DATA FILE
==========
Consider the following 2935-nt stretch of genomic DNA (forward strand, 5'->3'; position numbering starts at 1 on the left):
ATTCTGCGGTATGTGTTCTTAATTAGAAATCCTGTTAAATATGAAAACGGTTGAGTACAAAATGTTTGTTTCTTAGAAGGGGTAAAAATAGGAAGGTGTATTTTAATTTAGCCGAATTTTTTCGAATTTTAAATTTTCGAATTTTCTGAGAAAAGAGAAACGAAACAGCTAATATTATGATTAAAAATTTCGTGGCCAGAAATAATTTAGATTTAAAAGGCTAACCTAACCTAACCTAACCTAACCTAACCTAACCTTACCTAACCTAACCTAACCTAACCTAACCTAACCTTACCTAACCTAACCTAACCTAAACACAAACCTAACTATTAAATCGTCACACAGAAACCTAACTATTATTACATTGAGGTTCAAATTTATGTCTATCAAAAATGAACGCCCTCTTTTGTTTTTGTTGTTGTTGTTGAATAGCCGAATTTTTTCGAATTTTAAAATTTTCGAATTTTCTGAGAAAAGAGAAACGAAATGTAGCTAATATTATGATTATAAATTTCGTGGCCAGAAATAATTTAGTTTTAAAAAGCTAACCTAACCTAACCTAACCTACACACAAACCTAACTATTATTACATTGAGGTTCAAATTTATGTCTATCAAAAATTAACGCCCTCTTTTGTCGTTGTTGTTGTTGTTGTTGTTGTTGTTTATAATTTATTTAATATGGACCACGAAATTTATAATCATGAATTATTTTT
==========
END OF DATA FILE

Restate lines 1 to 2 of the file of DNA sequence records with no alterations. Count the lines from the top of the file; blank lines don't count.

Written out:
Consider the following 2935-nt stretch of genomic DNA (forward strand, 5'->3'; position numbering starts at 1 on the left):
ATTCTGCGGTATGTGTTCTTAATTAGAAATCCTGTTAAATATGAAAACGGTTGAGTACAAAATGTTTGTTTCTTAGAAGGGGTAAAAATAGGAAGGTGTATTTTAATTTAGCCGAATTTTTTCGAATTTTAAATTTTCGAATTTTCTGAGAAAAGAGAAACGAAACAGCTAATATTATGATTAAAAATTTCGTGGCCAGAAATAATTTAGATTTAAAAGGCTAACCTAACCTAACCTAACCTAACCTAACCTAACCTTACCTAACCTAACCTAACCTAACCTAACCTAACCTTACCTAACCTAACCTAACCTAAACACAAACCTAACTATTAAATCGTCACACAGAAACCTAACTATTATTACATTGAGGTTCAAATTTATGTCTATCAAAAATGAACGCCCTCTTTTGTTTTTGTTGTTGTTGTTGAATAGCCGAATTTTTTCGAATTTTAAAATTTTCGAATTTTCTGAGAAAAGAGAAACGAAATGTAGCTAATATTATGATTATAAATTTCGTGGCCAGAAATAATTTAGTTTTAAAAAGCTAACCTAACCTAACCTAACCTACACACAAACCTAACTATTATTACATTGAGGTTCAAATTTATGTCTATCAAAAATTAACGCCCTCTTTTGTCGTTGTTGTTGTTGTTGTTGTTGTTGTTTATAATTTATTTAATATGGACCACGAAATTTATAATCATGAATTATTTTT